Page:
Recommended Reading and Listening for Saint Patrick's Day
The Autograph Tree by William Henry was published just before the pandemic and because of lockdowns and the resulting chaos, it didn’t get the sort of media attention that such a work deserves. It is essentially a history of the Irish Literary Revival. The story is told through the biographical accounts of those who signed Lady Gregory's copper beech at Coole Park. Many of those signatories of the famous tree played major roles in the literary life of our country.
It was only when I saw the wonderful TV show, Lady Gregory: Ireland’s First Social Influencer, with that talented pair Miriam Margolyes and Lynn Ruane that I decided that The Autograph Tree was a must-read for me. And I wasn’t disappointed.
Lady Gregory was one of the driving forces behind Ireland’s Literary Revival. The big house at Coole Park hosted many of the greatest names in Irish literature and art. W. B. Yeats was a constant visitor, while the likes of George Bernard Shaw, J. M. Synge, Jack B. Yeats, Sean O’Casey, and Sara Allgood all spent time there. The most favoured of Lady Gregory’s visitors were invited to carve their initials on ‘the Autograph Tree’, which today is a living monument to this vibrant period in Ireland’s history. Willian Henry has given the reader concise put fact- packed biographies of the twenty-seven people, twelve of whom were born outside of Ireland, who left their mark on the copper beech (see pic) at Coole (and on the world of literature.) The Autograph Tree gives an insight into the lives, loves, and tragedies of the signatories, as well as into the social, political, and cultural events of their day.
The famous twenty seven are:
Augusta Persse, ‘Lady Gregory’, Robert Gregory, William Butler Yeats, Jack Butler Yeats, John Millington Synge, Sara Allgood, Frank Fay, William George Fay, George William Russell, John Quinn, Augustus John, James Dickson Innes, George Bernard Shaw, Lennox Robinson, Sean O’Casey, George Moore, Douglas Hyde, Violet Florence Martin, ‘Martin Ross’ 182 Lady Margaret Sackville, Countess of Cromartie, John Masefield, Robert Ross, Elinor Monsell, Dame Ethel Smyth, Theodore Spicer-Simson, General Sir Ian Hamilton, and General Sir Neville Lyttelton.
Dr. William Henry is a native of Galway City. He is an out-and-out Galway man who grew up with an astonishing love of his own place. He has an unquenchable appetite for history and culture. A prominent historian and author, he is a graduate of University College Galway (NUIG). He studied archaeology and was involved in several important finds and is a member of the Galway Archaeological and Historical Society. He is the author of several books all researched to the nth degree and The Autograph Tree is no exception. Mark Pattison’s claim that “Research is always incomplete,” certainly doesn’t apply to William Henry. From John Quinn’s affair with Lady Gregory to J.M Synge seeking, “The Creator in places where his family would not have cared to look,” it’s all there. He also works for Mercier Press in Cork, which is one of the leading publishers in Ireland, and is the publisher of this book which is a treasure and not to be missed.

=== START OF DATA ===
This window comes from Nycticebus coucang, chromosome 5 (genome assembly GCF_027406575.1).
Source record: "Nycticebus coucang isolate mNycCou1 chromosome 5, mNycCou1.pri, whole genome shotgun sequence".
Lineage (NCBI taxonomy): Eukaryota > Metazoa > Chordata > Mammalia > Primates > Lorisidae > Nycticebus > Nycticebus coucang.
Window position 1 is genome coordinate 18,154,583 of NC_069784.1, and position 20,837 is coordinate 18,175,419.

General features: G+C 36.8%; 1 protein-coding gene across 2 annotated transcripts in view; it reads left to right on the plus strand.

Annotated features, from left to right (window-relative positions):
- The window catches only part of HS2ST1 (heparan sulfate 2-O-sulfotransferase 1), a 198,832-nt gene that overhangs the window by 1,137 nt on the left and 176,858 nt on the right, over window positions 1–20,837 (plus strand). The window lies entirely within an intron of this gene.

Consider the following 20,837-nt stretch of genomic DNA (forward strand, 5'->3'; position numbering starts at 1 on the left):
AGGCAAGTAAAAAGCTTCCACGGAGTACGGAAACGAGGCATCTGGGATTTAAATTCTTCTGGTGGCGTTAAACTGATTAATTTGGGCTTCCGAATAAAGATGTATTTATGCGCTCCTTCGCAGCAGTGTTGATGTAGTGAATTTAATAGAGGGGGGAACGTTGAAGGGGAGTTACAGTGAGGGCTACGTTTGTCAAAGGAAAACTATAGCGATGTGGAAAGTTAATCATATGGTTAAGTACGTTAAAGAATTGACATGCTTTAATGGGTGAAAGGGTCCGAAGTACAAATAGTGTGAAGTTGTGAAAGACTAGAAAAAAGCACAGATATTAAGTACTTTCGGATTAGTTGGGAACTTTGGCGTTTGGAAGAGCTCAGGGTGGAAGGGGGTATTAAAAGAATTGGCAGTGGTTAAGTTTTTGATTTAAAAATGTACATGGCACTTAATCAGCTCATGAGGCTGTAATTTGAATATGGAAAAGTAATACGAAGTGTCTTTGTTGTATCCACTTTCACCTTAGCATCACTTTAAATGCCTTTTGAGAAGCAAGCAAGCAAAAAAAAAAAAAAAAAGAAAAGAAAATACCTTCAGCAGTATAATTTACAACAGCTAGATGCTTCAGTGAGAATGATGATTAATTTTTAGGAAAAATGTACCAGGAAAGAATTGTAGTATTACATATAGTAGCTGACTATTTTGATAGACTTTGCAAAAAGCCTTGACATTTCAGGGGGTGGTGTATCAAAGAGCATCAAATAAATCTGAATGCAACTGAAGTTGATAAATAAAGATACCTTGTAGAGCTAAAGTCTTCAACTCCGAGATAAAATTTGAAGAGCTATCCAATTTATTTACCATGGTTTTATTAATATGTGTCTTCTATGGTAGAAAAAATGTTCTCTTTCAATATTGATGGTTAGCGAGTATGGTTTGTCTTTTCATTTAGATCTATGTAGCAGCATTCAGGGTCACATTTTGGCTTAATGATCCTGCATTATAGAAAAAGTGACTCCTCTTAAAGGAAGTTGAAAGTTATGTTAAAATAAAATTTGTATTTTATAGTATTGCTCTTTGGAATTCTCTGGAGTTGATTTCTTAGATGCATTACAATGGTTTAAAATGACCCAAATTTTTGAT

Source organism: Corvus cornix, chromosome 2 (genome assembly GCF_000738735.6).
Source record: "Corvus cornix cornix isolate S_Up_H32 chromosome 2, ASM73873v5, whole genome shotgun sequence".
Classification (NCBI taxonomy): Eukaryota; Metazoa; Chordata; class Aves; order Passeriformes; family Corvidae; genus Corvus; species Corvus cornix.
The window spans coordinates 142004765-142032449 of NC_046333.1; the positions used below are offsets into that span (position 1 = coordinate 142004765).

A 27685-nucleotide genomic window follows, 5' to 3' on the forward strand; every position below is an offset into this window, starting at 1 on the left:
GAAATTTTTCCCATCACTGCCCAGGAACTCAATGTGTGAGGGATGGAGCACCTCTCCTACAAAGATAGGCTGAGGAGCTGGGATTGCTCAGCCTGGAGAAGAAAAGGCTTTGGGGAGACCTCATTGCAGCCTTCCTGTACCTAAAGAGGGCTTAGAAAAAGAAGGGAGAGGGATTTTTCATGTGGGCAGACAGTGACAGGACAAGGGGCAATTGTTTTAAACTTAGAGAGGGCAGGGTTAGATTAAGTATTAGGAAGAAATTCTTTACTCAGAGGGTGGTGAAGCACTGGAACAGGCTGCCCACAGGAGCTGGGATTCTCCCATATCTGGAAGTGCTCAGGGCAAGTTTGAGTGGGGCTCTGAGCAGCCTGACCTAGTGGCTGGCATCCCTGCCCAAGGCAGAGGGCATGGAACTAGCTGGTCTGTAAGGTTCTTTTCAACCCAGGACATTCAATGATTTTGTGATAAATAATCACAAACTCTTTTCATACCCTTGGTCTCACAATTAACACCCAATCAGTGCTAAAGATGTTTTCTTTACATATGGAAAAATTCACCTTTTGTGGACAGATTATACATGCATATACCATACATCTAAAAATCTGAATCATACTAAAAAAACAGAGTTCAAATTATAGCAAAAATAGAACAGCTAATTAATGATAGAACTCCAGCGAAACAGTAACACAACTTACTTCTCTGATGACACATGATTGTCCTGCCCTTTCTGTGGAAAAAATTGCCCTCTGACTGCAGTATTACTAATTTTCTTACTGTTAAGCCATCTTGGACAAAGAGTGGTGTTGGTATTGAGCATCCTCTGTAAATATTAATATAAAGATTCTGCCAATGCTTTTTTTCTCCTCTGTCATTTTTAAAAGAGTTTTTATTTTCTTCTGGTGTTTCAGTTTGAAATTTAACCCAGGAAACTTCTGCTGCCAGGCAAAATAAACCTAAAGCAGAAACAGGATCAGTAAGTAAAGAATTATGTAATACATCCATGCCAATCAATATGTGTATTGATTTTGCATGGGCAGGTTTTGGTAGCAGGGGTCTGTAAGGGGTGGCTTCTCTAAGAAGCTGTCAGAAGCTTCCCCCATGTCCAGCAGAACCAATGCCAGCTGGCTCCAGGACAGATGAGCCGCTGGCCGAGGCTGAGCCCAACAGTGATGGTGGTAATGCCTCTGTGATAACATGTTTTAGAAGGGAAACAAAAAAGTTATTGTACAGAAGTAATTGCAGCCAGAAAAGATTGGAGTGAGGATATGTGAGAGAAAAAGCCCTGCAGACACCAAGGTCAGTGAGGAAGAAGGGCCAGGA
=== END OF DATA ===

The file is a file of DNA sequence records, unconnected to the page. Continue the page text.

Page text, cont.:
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From Kilmore in Wexford originally, John Kinsella started singing with his brother in the early 60s. They sang mostly Clancy Brothers songs at that time and had several appearances on Telefis Eireann.
He played in a band with his family (The Kinsellas) and they performed twice at The Royal Albert Hali and on a children's programme called Seoirse Agus Bartley and on programmes with Seamus Ennis and Shay Healy's Ballad Sheet l in the early seventies and released an album that included the first recording of Slaney Valley.
John moved to Kerry in 1980 and took a break from performing for a number of years. And being in the culture capital of Ireland how would he escape writing?
( The late John B. Keane once said, “ It’s easier to write in Listowel than not to write.” ) John told me, “ In 2010 I started to write my own songs and have won the Sean McCarthy Ballad Competition in Finuge twice. These days I am singing and playing accordion with Listowel Folk Group and a group called The Japanese Knotweeds.”
His latest CD is titled “Goodbye to the Maharees”, which is the title of one of his winning songs at the prestigious Sean McCarthy Ballad Competition. Singer/songwriter John is now part of the vast pool of talent which is Listowel. It could be said that “He came on to his own.”
In the emotion-filled- songs such as the title track Goodbye to the Maharees and The Slopes of my Own Cnoc An Oir John pays tribute to the colourful place names of his adopted county. He accompanies himself on Guitar, Piano Accordion, and Harmonica. He is also ably assisted by Andrew Doyle on Acoustic Guitar and Banjo and Brendan O’ Conor on Piano, Keyboards, and Whistles.
If you’re from Kerry or Wexford or anywhere in between this is the album for you.
Details from; firstname.lastname@example.org
See you in April